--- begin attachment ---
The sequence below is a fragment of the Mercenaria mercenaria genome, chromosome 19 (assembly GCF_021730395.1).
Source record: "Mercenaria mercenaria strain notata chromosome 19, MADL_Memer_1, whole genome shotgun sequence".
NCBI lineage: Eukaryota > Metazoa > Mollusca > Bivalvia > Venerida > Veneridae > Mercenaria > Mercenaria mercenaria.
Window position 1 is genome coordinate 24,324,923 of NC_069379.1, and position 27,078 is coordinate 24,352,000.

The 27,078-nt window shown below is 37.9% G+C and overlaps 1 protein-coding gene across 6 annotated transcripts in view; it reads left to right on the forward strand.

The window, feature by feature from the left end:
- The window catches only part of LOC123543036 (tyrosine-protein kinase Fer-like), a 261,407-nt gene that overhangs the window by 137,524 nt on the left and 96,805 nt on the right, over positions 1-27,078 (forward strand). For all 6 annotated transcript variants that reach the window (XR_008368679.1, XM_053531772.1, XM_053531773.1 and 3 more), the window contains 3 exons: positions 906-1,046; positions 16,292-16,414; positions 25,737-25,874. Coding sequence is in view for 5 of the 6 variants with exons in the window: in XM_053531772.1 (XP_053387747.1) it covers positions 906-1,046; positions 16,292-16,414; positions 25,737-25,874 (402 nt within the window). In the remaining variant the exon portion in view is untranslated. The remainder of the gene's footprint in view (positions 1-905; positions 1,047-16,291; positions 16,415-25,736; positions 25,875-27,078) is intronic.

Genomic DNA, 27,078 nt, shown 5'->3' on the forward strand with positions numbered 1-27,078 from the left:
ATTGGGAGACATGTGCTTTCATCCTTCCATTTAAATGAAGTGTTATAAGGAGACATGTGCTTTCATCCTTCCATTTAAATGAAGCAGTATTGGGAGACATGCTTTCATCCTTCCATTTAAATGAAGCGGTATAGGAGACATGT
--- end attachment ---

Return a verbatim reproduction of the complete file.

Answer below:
The sequence below is a fragment of the Mercenaria mercenaria genome, chromosome 19 (assembly GCF_021730395.1).
Source record: "Mercenaria mercenaria strain notata chromosome 19, MADL_Memer_1, whole genome shotgun sequence".
NCBI lineage: Eukaryota > Metazoa > Mollusca > Bivalvia > Venerida > Veneridae > Mercenaria > Mercenaria mercenaria.
Window position 1 is genome coordinate 24,324,923 of NC_069379.1, and position 27,078 is coordinate 24,352,000.

The 27,078-nt window shown below is 37.9% G+C and overlaps 1 protein-coding gene across 6 annotated transcripts in view; it reads left to right on the forward strand.

The window, feature by feature from the left end:
- The window catches only part of LOC123543036 (tyrosine-protein kinase Fer-like), a 261,407-nt gene that overhangs the window by 137,524 nt on the left and 96,805 nt on the right, over positions 1-27,078 (forward strand). For all 6 annotated transcript variants that reach the window (XR_008368679.1, XM_053531772.1, XM_053531773.1 and 3 more), the window contains 3 exons: positions 906-1,046; positions 16,292-16,414; positions 25,737-25,874. Coding sequence is in view for 5 of the 6 variants with exons in the window: in XM_053531772.1 (XP_053387747.1) it covers positions 906-1,046; positions 16,292-16,414; positions 25,737-25,874 (402 nt within the window). In the remaining variant the exon portion in view is untranslated. The remainder of the gene's footprint in view (positions 1-905; positions 1,047-16,291; positions 16,415-25,736; positions 25,875-27,078) is intronic.

Genomic DNA, 27,078 nt, shown 5'->3' on the forward strand with positions numbered 1-27,078 from the left:
ATTGGGAGACATGTGCTTTCATCCTTCCATTTAAATGAAGTGTTATAAGGAGACATGTGCTTTCATCCTTCCATTTAAATGAAGCAGTATTGGGAGACATGCTTTCATCCTTCCATTTAAATGAAGCGGTATAGGAGACATGT